cenotaph

noun

ceno·​taph ˈse-nə-ˌtaf How to pronounce cenotaph (audio)
-ˌtäf
: a tomb or a monument erected in honor of a person or group of persons whose remains are elsewhere

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The word cenotaph is derived from the Greek kenos taphos, meaning "empty tomb." A cenotaph is a monument, sometimes in the form of a tomb, to a person or group of persons buried elsewhere. Ancient Greek writings tell of many cenotaphs, although none of them survives. Existing cenotaphs of this type are found in churches (for example, in Santa Croce in Florence, where there are memorials to Dante, Machiavelli, and Galileo). The term is now applied to national war memorials.

Examples of cenotaph in a Sentence

Recent Examples on the Web The building features a number of elaborate interior details, including crypts and tombs, cenotaphs, iwans, chhatris, and minarets, as well as sarcophagus elements. Kathleen Felton, Travel + Leisure, 8 Feb. 2024 This epigram is quoted by Herodotus as the second of three displayed at the site of Thermopylae on monuments or cenotaphs. A.e. Stallings, The New York Review of Books, 17 Aug. 2023 In the midst of tragedy, Back Home in Lahaina has become something of a cenotaph to the lost lives, buildings and history of the culturally rich town. Lucas Kwan Peterson, Los Angeles Times, 16 Aug. 2023 Most striking is that the cenotaph, located on the edge of the cemetery, features Morgan facing outward, away from the other graves. Colin Dickey, Smithsonian Magazine, 11 July 2023 Military officers carried her cenotaph along a red carpet that stretched for four blocks of cobblestoned streets from the Luxembourg Garden to the Pantheon. Sylvie Corbet and Jeffrey Schaeffer, USA TODAY, 1 Dec. 2021 Étienne-Louis Boullée (1728–1799) is celebrated for designing a spherical building that looks at first sight like a nuclear reactor but turns out to be a cenotaph for Sir Isaac Newton. James Fenton, The New York Review of Books, 14 May 2020 Air force officers carried her cenotaph along a red carpet that stretched for four blocks of cobblestoned streets from the Luxembourg Gardens to the Pantheon. The Associated. Press, Arkansas Online, 1 Dec. 2021 It was made in 1784 by Étienne-Louis Boullée, who imagined a cenotaph for Sir Isaac Newton, the preeminent natural philosopher of his day. Globe Staff, BostonGlobe.com, 6 Oct. 2022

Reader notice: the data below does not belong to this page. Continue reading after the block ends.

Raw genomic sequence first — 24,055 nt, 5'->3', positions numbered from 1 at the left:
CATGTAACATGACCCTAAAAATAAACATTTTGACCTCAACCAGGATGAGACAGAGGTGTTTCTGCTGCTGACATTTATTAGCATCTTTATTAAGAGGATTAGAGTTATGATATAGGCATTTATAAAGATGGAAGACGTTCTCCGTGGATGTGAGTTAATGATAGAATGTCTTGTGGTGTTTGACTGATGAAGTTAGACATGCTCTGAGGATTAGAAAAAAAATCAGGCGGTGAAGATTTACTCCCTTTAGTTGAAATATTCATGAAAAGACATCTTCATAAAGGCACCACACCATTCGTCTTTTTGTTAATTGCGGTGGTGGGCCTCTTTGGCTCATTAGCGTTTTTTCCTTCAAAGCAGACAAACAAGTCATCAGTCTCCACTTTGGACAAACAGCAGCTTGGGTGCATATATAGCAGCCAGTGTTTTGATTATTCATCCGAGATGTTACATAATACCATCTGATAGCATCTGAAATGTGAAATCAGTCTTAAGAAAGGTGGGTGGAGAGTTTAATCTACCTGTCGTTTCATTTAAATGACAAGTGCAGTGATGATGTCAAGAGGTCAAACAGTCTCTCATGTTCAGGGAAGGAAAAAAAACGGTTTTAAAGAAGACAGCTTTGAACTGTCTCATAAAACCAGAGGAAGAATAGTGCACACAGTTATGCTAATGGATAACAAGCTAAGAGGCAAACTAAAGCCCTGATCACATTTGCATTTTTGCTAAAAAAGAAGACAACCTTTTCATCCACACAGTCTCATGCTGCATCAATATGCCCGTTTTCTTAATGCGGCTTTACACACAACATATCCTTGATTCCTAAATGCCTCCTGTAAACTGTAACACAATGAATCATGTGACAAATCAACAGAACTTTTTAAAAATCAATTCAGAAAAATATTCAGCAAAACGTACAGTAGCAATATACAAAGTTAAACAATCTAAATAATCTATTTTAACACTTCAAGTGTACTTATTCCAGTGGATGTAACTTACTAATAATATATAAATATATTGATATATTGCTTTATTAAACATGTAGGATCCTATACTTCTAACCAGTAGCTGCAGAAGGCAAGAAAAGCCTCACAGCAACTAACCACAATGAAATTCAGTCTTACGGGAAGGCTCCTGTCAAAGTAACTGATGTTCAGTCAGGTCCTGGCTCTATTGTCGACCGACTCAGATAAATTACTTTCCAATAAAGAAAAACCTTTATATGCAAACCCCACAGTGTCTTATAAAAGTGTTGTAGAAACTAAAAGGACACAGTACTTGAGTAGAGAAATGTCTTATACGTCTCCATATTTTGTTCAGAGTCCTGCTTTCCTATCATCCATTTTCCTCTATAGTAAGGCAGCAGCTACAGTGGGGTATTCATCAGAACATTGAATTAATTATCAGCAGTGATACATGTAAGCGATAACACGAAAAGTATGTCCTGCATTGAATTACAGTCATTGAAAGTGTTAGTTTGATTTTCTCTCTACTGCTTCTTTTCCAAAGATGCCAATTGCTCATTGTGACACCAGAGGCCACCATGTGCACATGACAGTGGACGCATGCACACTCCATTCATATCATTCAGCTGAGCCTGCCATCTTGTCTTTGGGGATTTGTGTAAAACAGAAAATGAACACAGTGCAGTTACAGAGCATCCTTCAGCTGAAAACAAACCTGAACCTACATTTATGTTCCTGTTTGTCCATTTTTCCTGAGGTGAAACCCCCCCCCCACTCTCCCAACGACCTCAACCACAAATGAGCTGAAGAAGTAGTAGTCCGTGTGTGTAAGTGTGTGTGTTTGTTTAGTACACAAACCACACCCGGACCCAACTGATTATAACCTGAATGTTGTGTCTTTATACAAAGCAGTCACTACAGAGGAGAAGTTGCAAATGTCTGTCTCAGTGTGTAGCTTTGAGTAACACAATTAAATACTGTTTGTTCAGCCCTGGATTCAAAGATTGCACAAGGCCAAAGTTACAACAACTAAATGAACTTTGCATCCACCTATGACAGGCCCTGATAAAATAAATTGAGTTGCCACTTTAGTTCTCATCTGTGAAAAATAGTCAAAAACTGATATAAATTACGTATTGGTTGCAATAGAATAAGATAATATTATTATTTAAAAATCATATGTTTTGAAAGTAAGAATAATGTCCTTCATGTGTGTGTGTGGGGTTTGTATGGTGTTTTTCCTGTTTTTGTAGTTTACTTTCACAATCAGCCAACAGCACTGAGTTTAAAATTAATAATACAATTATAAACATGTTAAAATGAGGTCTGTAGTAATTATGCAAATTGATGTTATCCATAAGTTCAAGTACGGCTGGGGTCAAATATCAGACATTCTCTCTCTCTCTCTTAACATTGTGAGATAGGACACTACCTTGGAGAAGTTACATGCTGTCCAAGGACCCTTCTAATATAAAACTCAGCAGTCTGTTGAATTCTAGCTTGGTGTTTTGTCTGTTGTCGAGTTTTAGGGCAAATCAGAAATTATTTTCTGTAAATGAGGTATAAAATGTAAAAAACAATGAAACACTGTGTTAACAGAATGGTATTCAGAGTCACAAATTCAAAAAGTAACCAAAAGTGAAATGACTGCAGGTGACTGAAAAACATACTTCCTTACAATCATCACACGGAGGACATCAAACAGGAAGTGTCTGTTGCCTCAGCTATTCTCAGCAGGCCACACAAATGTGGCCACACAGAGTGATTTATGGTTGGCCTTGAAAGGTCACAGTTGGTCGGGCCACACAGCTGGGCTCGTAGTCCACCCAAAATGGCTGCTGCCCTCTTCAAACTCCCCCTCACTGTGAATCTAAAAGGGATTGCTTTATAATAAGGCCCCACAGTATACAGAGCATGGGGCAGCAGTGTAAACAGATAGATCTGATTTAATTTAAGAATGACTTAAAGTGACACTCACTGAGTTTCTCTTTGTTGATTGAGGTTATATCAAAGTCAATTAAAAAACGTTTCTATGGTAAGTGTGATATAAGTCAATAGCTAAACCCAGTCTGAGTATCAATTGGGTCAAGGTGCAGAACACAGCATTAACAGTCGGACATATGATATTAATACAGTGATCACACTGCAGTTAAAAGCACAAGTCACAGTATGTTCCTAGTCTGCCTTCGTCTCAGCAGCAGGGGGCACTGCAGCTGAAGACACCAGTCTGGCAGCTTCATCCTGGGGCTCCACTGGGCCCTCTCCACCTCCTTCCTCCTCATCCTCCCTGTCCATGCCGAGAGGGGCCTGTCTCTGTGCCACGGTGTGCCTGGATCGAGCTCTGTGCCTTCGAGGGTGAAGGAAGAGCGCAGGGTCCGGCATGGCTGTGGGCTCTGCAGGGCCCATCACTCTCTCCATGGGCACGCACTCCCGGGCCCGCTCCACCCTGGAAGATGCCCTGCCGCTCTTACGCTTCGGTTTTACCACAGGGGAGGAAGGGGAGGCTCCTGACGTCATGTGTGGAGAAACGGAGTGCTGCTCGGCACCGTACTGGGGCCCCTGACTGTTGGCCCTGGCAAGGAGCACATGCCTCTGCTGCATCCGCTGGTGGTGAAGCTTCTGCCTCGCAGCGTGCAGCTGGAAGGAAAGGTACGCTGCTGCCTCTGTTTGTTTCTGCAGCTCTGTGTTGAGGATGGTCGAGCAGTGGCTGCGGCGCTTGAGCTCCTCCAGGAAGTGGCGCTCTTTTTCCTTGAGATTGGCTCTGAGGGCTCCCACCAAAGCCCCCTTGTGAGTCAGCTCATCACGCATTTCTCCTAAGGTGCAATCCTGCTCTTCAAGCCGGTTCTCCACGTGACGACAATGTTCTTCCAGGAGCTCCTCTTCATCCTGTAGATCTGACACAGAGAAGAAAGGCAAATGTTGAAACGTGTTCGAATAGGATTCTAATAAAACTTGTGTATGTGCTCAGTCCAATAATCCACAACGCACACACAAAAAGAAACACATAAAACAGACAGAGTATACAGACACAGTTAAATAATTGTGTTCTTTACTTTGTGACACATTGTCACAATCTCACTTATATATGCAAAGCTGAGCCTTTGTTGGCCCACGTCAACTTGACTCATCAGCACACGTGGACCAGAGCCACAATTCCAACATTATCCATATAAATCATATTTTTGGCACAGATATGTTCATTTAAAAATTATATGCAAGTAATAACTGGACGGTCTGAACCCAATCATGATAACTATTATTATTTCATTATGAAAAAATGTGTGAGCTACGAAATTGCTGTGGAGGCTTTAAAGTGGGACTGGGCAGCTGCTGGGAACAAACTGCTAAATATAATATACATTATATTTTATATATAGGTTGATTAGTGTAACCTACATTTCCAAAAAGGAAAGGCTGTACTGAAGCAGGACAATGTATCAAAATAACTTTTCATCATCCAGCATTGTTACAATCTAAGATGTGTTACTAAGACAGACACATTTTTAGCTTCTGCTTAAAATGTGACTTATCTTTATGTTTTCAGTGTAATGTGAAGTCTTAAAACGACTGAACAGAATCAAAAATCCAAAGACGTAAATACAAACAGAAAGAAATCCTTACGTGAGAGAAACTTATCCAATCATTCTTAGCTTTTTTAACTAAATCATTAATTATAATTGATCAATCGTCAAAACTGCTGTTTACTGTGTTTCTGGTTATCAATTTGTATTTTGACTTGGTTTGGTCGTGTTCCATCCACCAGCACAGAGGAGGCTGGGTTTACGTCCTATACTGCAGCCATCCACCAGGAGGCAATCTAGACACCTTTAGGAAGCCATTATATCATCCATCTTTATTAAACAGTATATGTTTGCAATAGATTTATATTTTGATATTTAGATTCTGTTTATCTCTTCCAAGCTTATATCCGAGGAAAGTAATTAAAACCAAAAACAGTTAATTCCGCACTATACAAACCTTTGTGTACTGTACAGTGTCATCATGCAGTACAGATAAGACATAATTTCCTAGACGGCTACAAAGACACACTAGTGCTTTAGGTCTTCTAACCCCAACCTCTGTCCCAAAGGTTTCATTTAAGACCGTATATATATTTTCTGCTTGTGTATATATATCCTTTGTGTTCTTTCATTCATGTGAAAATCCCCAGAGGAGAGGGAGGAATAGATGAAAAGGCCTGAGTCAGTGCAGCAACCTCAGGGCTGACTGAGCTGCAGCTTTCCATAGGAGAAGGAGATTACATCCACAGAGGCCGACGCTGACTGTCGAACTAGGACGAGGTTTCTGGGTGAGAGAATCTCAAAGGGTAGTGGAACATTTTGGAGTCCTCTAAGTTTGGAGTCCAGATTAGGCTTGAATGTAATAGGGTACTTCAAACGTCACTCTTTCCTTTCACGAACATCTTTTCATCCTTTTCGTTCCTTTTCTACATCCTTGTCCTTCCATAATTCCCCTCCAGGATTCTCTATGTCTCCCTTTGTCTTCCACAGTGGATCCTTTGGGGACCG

These examples are programmatically compiled from various online sources to illustrate current usage of the word 'cenotaph.' Any opinions expressed in the examples do not represent those of Merriam-Webster or its editors. Send us feedback about these examples.

Word History

Etymology

French cénotaphe, from Latin cenotaphium, from Greek kenotaphion, from kenos empty + taphos tomb

First Known Use

1578, in the meaning defined above

Time Traveler
The first known use of cenotaph was in 1578

Dictionary Entries Near cenotaph

Cite this Entry

“Cenotaph.” Merriam-Webster.com Dictionary, Merriam-Webster, https://www.merriam-webster.com/dictionary/cenotaph. Accessed 19 Jun. 2024.

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